The Girl Who Saved Warner House
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Written by SeacoastNH Archive

Edith Greenough as a child / SeacoastNH.comSeacoastNH.com Presents 
Historic Portsmouth #420

This column recently offered a photograph of little Barrett Wendell (1855-1921) with cape, cane, and feathered hat. The often-photographed Mr. Wendell can also be seen in the Portsmouth Athenaeum archive  posing as a boy in short pants studiously reading a book while leaning on a pedestal. Prophetically, Barrett went on to become a celebrated professor of English Literature at Harvard. (Continued below)

 

Though born in Boston, Barrett was descended from Jacob Wendell a wealthy merchant of Portsmouth. Today’s photograph shows Edith Greenough who married Barrett. Born August 2, 1859, Edith was only five when she posed for this picture during the Civil War. A studio painter later filled in the colorful details of her dress and hair. The Barretts remained connected to their ancestral hometown. It was Edith who stepped in to prevent the amazing brick Warner House (1715) on Daniel Street from being torn down and replaced by a gas station. As with the majority of Portsmouth’s preserved house museums, the building was slated for demolition by local residents, but preserved at the eleventh hour by wealthy “outsiders” who vacationed in the region. Without the intervention of summer tourist families named Barrett, Coolidge, Langdon, Howells, Nutting, and others, our historic architectural gems would have been lost and the city’s growing reputation as a heritage destination might not exist. (Picture courtesy of Portsmouth Athenaeum)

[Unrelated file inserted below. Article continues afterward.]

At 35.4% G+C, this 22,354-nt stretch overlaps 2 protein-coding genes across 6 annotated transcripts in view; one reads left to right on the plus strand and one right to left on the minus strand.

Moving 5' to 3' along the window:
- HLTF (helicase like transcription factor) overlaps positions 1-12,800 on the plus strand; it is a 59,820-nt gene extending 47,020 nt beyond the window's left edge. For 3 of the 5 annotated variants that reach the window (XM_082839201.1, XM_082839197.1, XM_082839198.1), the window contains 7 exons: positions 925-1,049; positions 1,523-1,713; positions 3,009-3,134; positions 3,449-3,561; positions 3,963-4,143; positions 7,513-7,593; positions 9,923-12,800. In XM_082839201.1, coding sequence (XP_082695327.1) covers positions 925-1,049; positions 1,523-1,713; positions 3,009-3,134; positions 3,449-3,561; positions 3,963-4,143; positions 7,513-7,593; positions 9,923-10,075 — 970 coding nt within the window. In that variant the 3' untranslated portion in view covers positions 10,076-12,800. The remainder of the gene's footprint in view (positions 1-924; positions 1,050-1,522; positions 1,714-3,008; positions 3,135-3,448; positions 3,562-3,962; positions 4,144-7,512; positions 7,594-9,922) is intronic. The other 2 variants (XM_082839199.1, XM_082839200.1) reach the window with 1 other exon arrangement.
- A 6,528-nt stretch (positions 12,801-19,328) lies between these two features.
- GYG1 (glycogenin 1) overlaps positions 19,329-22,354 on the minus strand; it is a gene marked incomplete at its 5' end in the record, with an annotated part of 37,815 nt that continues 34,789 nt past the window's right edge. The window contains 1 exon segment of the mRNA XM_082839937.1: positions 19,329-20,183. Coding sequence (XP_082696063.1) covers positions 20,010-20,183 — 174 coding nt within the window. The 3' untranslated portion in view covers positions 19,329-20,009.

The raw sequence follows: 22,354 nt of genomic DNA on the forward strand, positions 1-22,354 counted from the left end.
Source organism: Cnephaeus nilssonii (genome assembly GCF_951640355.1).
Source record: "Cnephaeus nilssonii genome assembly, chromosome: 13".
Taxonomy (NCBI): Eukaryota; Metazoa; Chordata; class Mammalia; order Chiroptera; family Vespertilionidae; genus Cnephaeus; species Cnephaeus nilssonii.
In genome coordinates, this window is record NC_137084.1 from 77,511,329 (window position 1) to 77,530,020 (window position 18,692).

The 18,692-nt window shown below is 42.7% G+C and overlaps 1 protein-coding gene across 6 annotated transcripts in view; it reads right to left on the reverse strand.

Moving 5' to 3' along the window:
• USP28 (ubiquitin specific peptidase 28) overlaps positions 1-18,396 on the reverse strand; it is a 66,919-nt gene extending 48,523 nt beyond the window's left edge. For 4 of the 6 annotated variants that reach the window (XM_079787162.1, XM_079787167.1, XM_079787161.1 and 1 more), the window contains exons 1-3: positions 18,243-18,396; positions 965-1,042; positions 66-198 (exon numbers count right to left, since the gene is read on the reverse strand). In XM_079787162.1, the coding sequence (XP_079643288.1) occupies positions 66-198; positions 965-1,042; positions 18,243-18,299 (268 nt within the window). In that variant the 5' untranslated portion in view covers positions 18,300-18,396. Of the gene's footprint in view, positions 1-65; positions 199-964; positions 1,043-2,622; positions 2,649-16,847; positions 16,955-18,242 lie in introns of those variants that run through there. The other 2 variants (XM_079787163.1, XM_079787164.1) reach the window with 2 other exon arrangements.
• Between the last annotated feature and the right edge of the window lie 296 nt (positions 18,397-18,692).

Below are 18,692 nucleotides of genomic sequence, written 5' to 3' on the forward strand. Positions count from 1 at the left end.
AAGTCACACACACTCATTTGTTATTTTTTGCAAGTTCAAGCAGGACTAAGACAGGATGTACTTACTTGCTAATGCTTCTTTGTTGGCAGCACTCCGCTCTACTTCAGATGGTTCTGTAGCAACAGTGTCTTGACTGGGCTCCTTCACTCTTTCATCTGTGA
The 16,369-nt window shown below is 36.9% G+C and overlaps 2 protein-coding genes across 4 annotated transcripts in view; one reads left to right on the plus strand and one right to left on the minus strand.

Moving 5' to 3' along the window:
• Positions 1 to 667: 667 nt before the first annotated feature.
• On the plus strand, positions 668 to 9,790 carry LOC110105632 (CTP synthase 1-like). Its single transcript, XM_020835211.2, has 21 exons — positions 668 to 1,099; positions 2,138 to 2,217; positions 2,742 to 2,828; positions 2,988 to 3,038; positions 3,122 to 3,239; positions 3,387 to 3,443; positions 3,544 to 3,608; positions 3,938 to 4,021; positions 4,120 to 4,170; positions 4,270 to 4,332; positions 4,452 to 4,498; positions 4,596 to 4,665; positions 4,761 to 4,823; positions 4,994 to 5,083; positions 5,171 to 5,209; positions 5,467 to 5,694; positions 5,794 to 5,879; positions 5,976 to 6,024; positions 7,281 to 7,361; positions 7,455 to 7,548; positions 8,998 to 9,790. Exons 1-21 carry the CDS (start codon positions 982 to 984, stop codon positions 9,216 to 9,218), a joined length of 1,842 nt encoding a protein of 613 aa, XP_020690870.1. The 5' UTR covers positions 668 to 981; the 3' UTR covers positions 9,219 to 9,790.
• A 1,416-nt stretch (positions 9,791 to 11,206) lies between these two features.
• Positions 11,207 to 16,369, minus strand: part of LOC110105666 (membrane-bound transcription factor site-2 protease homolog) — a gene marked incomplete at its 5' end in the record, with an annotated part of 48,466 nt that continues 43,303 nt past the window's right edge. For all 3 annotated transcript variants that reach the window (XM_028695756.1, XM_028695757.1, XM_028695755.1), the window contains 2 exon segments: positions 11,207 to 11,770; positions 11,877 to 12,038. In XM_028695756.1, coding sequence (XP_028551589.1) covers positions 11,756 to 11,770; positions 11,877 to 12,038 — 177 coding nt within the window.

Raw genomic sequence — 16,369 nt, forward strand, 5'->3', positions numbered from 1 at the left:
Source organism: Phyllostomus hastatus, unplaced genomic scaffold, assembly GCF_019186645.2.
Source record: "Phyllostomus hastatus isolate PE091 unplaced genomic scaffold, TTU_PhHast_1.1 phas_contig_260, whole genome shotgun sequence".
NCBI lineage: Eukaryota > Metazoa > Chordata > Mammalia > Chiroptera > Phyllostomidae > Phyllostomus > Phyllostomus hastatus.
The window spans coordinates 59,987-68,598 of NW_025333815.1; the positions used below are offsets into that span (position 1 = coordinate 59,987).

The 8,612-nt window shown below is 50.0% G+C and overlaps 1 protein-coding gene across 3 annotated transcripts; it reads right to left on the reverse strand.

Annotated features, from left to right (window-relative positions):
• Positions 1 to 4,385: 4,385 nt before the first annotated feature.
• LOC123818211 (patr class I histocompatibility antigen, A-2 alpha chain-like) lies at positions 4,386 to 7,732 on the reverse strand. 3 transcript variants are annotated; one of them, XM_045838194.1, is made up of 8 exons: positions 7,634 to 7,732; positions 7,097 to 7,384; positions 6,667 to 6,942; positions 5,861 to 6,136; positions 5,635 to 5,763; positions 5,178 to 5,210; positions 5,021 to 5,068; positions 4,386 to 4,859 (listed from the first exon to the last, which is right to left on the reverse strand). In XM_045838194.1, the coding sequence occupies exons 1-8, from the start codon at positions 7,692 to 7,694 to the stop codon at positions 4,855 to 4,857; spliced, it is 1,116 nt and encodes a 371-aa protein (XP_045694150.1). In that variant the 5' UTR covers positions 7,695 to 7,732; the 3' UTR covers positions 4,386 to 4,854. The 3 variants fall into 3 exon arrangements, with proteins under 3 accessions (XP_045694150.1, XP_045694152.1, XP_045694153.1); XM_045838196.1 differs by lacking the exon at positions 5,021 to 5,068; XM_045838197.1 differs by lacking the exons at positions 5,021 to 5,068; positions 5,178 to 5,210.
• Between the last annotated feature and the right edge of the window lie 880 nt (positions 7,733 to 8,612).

Edith_Greenough_married Barrett-Wendell / Portsmouth Athenaeum Collection

READER RESPONSE

I enjoyed your segment of Thursday's paper, "The Girl who Saved Warner House".  My grandmother, who was also a summer resident, Mrs. A. D. Hill, was a great friend to Edith Wendell and her husband...and was devoted to the Warner House.  I believe, due to her friendship with the Wendell's, she was once on the board of the house.  She also gave a magnificent piece of furniture, (a secretary) which was located in one of the second floor bedrooms, the last time I was in the house.  I think she and my grandfather inherited the piece from his mother, at her death.  As a child, not unlike my other family members, I used to color at the desk.

SEE Barrett Wendell as a boy

At one time, it had gold leaf angels on the front, but they had been removed, but kept by the house. Also, at one time, someone from the Metropolitan Museum of Art, in NYC, had told my grandparents that the angel figures were probably added after the piece was in existence. As a "thanks" for donating the secretary, my grandmother was presented with a framed lithograph of the Warner House.  All locals, my family bought the house in New Castle where I live, should as you noted be grateful to folks who stepped up and saved some of the old colonial treasures.  St. John's Church was another favorite place to my grandmother--she worshipped there, in the summer. Thanks, again, for your article.  I enjoy every one, but was particularly touched by the Wendell story.

John Hill, New Castle, NH

VISIT Warner House Web site